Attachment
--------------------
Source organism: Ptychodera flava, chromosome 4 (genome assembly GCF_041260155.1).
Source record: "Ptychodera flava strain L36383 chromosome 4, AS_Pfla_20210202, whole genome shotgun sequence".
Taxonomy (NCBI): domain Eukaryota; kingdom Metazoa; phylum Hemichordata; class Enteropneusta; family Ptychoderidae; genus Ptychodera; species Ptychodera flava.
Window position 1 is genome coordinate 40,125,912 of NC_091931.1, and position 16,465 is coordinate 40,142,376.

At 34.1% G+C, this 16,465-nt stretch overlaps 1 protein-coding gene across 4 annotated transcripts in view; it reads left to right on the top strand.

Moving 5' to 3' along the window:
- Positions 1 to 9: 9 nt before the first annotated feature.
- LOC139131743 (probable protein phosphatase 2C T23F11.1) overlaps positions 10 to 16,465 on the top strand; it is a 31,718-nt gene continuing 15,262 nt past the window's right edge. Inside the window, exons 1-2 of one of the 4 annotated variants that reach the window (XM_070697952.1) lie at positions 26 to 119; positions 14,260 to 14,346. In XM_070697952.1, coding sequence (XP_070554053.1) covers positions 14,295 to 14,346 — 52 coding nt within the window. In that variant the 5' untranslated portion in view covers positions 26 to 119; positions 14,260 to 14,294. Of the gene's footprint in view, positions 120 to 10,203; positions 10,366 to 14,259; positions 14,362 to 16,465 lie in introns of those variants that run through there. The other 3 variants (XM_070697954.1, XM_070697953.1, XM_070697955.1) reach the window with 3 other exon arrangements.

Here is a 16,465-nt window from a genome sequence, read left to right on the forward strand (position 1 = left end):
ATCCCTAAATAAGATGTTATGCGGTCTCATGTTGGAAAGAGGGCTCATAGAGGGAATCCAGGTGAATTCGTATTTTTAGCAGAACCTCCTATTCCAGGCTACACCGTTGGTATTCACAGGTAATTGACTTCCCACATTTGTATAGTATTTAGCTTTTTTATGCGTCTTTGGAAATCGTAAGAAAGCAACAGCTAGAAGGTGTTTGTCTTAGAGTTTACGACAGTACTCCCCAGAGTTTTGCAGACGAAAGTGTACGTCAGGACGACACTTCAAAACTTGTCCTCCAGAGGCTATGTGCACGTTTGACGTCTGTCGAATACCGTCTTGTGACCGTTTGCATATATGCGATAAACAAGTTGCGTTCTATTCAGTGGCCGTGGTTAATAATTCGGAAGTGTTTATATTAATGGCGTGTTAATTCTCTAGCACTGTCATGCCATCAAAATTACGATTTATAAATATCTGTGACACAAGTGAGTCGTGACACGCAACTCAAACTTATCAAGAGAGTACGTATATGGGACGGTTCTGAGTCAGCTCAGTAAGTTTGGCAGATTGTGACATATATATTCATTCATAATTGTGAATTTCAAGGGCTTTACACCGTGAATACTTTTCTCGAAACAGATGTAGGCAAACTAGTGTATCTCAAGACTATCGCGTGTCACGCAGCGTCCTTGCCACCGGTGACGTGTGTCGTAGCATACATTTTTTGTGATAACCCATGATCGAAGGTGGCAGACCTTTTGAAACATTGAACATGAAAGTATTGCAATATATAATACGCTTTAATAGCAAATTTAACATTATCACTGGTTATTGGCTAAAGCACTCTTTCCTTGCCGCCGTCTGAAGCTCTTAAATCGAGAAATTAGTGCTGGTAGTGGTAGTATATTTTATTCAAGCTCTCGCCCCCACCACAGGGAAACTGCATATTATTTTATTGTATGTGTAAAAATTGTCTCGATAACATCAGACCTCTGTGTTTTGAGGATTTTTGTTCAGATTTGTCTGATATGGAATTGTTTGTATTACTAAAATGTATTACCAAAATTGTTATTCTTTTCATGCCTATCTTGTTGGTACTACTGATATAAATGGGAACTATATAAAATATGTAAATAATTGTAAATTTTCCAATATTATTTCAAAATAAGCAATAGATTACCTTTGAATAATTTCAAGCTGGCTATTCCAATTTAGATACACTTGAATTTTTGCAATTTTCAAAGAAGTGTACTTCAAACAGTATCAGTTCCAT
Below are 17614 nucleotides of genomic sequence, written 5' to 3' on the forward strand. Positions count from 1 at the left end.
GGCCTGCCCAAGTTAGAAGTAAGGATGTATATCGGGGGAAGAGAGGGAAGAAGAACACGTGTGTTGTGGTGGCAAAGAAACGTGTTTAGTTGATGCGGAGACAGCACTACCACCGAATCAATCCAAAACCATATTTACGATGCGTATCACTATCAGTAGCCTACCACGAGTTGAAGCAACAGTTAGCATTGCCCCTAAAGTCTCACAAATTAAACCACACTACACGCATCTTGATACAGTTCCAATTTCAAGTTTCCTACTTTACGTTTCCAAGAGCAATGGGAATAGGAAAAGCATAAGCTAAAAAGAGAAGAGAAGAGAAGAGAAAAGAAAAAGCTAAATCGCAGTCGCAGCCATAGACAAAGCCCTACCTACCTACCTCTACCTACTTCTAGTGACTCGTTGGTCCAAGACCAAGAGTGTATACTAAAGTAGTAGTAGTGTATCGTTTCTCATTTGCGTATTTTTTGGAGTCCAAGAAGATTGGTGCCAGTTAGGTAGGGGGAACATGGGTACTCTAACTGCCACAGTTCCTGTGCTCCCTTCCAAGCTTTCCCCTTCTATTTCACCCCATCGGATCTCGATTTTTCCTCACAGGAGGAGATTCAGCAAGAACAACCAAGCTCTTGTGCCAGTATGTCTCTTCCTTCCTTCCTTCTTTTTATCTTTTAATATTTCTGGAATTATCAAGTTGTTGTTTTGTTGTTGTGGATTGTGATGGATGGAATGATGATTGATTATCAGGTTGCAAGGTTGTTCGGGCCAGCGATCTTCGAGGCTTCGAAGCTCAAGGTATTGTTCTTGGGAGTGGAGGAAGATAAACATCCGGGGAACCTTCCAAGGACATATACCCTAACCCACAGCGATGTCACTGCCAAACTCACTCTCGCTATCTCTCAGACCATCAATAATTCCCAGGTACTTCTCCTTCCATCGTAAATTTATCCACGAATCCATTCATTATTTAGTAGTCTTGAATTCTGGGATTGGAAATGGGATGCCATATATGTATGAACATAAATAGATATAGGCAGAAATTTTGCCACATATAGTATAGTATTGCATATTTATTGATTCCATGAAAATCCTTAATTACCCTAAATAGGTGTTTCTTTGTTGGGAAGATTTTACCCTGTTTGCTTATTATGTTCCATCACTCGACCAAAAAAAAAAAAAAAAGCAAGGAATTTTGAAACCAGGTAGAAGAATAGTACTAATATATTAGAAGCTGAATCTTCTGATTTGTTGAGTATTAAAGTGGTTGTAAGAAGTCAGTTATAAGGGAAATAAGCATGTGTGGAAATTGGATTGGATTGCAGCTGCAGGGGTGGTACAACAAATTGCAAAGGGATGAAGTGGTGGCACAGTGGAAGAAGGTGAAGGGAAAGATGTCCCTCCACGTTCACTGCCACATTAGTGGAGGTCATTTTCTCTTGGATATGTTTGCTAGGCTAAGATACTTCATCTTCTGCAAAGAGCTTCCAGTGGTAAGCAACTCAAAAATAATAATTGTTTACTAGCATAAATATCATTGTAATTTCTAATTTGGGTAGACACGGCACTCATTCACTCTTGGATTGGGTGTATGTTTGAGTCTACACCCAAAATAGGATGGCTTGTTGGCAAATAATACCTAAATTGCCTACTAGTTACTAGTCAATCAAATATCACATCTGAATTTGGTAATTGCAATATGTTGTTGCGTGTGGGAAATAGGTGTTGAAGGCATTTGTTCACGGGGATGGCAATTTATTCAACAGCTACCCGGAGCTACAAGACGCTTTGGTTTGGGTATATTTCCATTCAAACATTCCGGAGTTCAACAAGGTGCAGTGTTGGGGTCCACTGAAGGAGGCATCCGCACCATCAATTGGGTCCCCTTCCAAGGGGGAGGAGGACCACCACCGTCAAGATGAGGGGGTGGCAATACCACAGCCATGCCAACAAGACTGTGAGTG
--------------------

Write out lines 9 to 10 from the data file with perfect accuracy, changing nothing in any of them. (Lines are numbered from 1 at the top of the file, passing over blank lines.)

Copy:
Here is a 16,465-nt window from a genome sequence, read left to right on the forward strand (position 1 = left end):
ATCCCTAAATAAGATGTTATGCGGTCTCATGTTGGAAAGAGGGCTCATAGAGGGAATCCAGGTGAATTCGTATTTTTAGCAGAACCTCCTATTCCAGGCTACACCGTTGGTATTCACAGGTAATTGACTTCCCACATTTGTATAGTATTTAGCTTTTTTATGCGTCTTTGGAAATCGTAAGAAAGCAACAGCTAGAAGGTGTTTGTCTTAGAGTTTACGACAGTACTCCCCAGAGTTTTGCAGACGAAAGTGTACGTCAGGACGACACTTCAAAACTTGTCCTCCAGAGGCTATGTGCACGTTTGACGTCTGTCGAATACCGTCTTGTGACCGTTTGCATATATGCGATAAACAAGTTGCGTTCTATTCAGTGGCCGTGGTTAATAATTCGGAAGTGTTTATATTAATGGCGTGTTAATTCTCTAGCACTGTCATGCCATCAAAATTACGATTTATAAATATCTGTGACACAAGTGAGTCGTGACACGCAACTCAAACTTATCAAGAGAGTACGTATATGGGACGGTTCTGAGTCAGCTCAGTAAGTTTGGCAGATTGTGACATATATATTCATTCATAATTGTGAATTTCAAGGGCTTTACACCGTGAATACTTTTCTCGAAACAGATGTAGGCAAACTAGTGTATCTCAAGACTATCGCGTGTCACGCAGCGTCCTTGCCACCGGTGACGTGTGTCGTAGCATACATTTTTTGTGATAACCCATGATCGAAGGTGGCAGACCTTTTGAAACATTGAACATGAAAGTATTGCAATATATAATACGCTTTAATAGCAAATTTAACATTATCACTGGTTATTGGCTAAAGCACTCTTTCCTTGCCGCCGTCTGAAGCTCTTAAATCGAGAAATTAGTGCTGGTAGTGGTAGTATATTTTATTCAAGCTCTCGCCCCCACCACAGGGAAACTGCATATTATTTTATTGTATGTGTAAAAATTGTCTCGATAACATCAGACCTCTGTGTTTTGAGGATTTTTGTTCAGATTTGTCTGATATGGAATTGTTTGTATTACTAAAATGTATTACCAAAATTGTTATTCTTTTCATGCCTATCTTGTTGGTACTACTGATATAAATGGGAACTATATAAAATATGTAAATAATTGTAAATTTTCCAATATTATTTCAAAATAAGCAATAGATTACCTTTGAATAATTTCAAGCTGGCTATTCCAATTTAGATACACTTGAATTTTTGCAATTTTCAAAGAAGTGTACTTCAAACAGTATCAGTTCCAT